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COVID-19: Sensors for Medical Ventilators

Lisheng Gao, Ph.D., Analyst
April 15, 2020

We all know that COVID-19 has been declared by the World Health Organization as a global pandemic. As of April 9, 2020, more than 1,400,000 cases have been confirmed across the globe, with more than 90,000 deaths due to the virus. The virus can cause severe pneumonia that leads to extreme difficulty breathing, requiring medical ventilators to facilitate respiration. Along with the dramatically increasing number of patients and demand for more medical ventilators, we are expecting a spike in demand for several critical sensors of medical ventilators in the near future.


Essential sensors with high demand

Airflow sensors monitor the airflow rate during the inspiratory and expiratory process. The sensors' readings inform the volume of air delivered to the patients by the machines. This is an essential parameter, as different patients have different requirements for gas flow rates and volumes.

For medical purposes, hot-wire anemometers are a top choices of flow sensor for medical ventilators. The core sensing materials are fine metal wires (usually made of platinum or Rhodium) that are electrically heated to above ambient temperatures. They measure the resistance changes of wires caused by gas flow-induced temperature changes. Compared to other gas flow sensing technologies, hot-wire gas sensors have higher sensitivity, higher frequency responses, and finer spatial resolutions. The sensors are suitable for medical ventilators, where high frequency variations and high velocity fluctuations of gas flows are normal. They are used for three crucial flow sensing cases in a ventilator system:

  • Inspiratory sensing – The sensors are designated to monitor the inspiratory airflow rate and send data to the central computers. They help enable instant fan control, thus ensuring that the tidal deliveries match the users' settings.

  • Expiratory sensing – The sensors measure patients' exhaling behaviors. They monitor and alarm on low minute ventilation and apnea. As a result, the sensors also perform safety checks to continuously monitor whether the system delivers the appropriate volume of gas to patients.

  • Proximal flow sensing – Unlike the two sensors above, which have delays due to their remote locations with respect to patients, proximal sensors are installed very close to the patients to enable quick response to respiratory system-caused changes in gas flows. Their primary function is to monitor the breathing behavior of patients and rapidly adjust the ventilators to synchronize between the devices and patients.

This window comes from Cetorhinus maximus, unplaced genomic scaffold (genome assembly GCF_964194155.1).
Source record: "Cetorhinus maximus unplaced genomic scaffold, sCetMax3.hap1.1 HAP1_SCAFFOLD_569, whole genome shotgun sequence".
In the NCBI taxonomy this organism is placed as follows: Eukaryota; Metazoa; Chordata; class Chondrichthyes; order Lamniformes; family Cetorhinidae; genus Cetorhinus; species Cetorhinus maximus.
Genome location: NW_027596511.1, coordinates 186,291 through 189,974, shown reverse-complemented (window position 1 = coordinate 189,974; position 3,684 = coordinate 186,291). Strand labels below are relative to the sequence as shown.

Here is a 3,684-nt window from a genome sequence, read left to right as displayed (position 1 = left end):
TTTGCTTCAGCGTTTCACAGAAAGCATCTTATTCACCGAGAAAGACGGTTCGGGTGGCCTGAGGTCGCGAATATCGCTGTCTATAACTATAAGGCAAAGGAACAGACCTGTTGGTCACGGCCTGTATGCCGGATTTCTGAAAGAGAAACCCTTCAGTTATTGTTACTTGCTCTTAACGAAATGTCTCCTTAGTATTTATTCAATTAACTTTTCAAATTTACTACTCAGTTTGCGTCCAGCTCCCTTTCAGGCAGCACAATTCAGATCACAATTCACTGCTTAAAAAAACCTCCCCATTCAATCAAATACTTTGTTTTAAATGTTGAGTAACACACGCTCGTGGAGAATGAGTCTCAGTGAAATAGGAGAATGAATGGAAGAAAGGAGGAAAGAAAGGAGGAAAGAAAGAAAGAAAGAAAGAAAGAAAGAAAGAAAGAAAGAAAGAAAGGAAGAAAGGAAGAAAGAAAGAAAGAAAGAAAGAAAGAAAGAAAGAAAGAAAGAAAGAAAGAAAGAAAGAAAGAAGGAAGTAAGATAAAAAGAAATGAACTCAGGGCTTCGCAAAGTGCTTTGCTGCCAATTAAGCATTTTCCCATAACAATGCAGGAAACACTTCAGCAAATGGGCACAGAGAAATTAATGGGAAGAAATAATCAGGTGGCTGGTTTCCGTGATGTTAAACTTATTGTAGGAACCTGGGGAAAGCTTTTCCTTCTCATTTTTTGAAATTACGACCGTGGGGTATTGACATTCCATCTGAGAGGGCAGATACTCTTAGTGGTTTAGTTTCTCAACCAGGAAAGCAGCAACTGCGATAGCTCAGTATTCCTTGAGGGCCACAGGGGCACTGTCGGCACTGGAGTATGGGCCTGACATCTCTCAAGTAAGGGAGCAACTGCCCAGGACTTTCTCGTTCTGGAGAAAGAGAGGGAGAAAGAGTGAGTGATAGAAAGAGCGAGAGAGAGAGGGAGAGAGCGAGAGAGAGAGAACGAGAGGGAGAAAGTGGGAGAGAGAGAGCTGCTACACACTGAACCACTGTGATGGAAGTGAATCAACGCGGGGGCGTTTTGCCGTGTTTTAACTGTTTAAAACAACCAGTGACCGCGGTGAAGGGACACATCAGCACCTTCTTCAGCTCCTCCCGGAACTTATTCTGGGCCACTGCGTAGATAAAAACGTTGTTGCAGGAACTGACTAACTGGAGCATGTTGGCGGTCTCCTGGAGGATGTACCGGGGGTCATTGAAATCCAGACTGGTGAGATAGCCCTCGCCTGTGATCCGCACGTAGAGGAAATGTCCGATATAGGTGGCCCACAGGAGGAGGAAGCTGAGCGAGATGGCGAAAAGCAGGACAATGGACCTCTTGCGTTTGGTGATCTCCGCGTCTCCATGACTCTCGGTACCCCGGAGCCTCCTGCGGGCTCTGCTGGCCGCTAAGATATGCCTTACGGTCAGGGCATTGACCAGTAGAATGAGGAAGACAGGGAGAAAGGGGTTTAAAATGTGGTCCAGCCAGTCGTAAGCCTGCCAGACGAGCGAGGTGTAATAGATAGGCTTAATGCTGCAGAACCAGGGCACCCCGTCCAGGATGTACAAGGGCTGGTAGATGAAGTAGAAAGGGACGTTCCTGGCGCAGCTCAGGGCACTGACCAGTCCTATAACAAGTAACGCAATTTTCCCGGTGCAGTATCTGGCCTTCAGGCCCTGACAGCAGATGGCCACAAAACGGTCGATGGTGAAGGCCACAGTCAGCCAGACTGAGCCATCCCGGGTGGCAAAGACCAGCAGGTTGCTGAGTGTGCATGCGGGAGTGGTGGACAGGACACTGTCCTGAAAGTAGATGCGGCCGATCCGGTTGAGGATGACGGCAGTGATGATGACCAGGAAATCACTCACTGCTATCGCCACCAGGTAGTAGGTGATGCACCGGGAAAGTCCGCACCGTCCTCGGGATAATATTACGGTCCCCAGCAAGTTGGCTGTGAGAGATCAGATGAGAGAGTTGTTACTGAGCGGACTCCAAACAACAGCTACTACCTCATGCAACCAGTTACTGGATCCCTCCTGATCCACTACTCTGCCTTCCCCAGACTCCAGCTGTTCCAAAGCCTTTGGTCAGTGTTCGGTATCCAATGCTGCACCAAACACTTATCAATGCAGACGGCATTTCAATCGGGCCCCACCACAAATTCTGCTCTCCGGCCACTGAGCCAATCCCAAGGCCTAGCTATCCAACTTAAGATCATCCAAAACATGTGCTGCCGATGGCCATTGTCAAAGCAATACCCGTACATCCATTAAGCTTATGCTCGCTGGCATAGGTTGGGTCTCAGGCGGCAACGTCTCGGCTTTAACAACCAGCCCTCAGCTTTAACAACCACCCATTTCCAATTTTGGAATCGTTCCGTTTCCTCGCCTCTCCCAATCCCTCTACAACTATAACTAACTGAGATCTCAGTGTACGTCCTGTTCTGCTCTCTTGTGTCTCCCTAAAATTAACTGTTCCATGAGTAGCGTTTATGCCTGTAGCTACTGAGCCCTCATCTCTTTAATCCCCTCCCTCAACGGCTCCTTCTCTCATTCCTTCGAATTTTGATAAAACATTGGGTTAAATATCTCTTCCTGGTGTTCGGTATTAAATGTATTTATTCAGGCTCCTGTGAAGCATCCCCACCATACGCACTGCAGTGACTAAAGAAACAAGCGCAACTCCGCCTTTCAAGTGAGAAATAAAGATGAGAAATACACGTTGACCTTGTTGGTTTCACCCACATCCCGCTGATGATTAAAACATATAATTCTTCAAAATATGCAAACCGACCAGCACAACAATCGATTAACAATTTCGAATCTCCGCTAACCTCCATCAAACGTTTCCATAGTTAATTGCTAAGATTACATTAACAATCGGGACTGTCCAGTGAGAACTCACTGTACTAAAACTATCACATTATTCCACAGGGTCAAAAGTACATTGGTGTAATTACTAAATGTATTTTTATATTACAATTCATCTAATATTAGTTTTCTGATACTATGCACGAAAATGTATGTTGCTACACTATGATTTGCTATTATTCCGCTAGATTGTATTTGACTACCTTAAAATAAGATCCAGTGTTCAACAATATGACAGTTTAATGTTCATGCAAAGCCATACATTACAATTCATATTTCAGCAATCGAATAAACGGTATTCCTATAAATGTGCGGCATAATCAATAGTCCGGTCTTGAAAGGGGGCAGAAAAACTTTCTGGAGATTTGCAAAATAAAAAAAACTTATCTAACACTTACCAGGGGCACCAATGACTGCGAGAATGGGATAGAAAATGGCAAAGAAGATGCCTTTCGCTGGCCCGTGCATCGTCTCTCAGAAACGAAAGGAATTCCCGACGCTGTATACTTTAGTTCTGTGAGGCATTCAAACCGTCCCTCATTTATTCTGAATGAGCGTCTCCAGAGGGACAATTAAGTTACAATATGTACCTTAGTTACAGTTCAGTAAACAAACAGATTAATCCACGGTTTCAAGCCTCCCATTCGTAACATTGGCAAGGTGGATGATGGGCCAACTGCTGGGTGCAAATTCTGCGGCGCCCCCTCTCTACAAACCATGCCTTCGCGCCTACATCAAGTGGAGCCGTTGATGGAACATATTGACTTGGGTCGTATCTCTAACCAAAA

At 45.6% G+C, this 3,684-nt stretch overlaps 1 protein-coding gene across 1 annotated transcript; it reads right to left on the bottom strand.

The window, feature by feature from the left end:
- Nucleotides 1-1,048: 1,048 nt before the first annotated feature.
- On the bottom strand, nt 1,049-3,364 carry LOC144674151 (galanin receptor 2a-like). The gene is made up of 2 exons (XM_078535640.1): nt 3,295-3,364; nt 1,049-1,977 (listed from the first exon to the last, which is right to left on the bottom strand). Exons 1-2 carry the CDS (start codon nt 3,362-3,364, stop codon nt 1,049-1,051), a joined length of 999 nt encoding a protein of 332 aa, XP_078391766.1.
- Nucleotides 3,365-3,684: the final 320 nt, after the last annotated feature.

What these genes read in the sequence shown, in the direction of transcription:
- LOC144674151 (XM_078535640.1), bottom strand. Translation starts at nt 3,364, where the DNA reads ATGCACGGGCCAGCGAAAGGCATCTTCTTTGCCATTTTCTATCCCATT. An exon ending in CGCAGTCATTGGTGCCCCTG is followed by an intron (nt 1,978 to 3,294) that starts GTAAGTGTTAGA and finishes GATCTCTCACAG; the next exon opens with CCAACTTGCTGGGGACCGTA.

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Oxygen sensors monitor the oxygen concentration delivered to the patients. The sensors ensure that a sufficient amount of oxygen is given to patients to avoid hypoxemia. The most common types of sensors include galvanic sensors and polarographic sensors.

  • Galvanic sensors – The sensors are called oxygen cells. Oxygen diffuses upon the membrane and is reduced at the anode to create a voltage in the electrical circuit. The magnitude of the voltage is proportional to the concentration of oxygen. For prolonged treatment, the sensors need calibration due to measurement drift.

  • Polarographic sensors – The sensors let oxygen diffuse through the oxygen-selective membrane to participate in reactions that generate free OH, producing electrical currents. The magnitudes of the electrical currents are proportional to the oxygen concentration. Constant electric voltages need to be applied to the sensors during operation.

All these oxygen sensors suffer from limited life spans. The reactions need reagents, which are depleted during operation, thus requiring routine sensor replacement. 

The table below includes some essential information about the sensors:

COVID19 Sensors

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There is no immediate innovation that can be done on incumbent sensing technologies quickly. However, innovation can be done to fulfill some unmet needs for using and managing these sensors. Tracking the sensors can be challenging in a stressful work environment where unexpected interruptions are routine. Using digital tools can help medical providers ease the tracking work. For example, using radio frequency identification (RFID) to monitor the state of the sensors and send the information to central computers can help medical providers obtain the real-time data of the sensors, thus enabling real-time tracking features.

With the increased demand for ventilators, it is necessary to recognize that the sufficiency and redundancy of the consumable sensors used in these apparatuses are critical to the health and lives of patients. Companies manufacturing the sensors should be aware of the high demand for the sensors due to the COVID-19 crisis. 

In the meantime, companies should also consider adding digital tools to the sensors to help medical providers ease management work. Companies starting to manufacture ventilators should consider offering separate digital tracking tools that are compatible with RFID-enabled sensors and including extra sensors to facilitate the jobs in hospitals.

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Companies should expect the demand for these sensors to remain high for the rest of the year. With the increasing cases in India, South America, and Africa, in the coming months, the high demand may shift from Europe and North America to these regions.




- Additional COVID-19 Resources

- Blog: How to Prepare Innovation Teams for a Coronavirus Driven Downturn

- Blog: Can Innovation Stop a Global Pandemic?

- Executive Summary: The Digital Transformation of Healthcare

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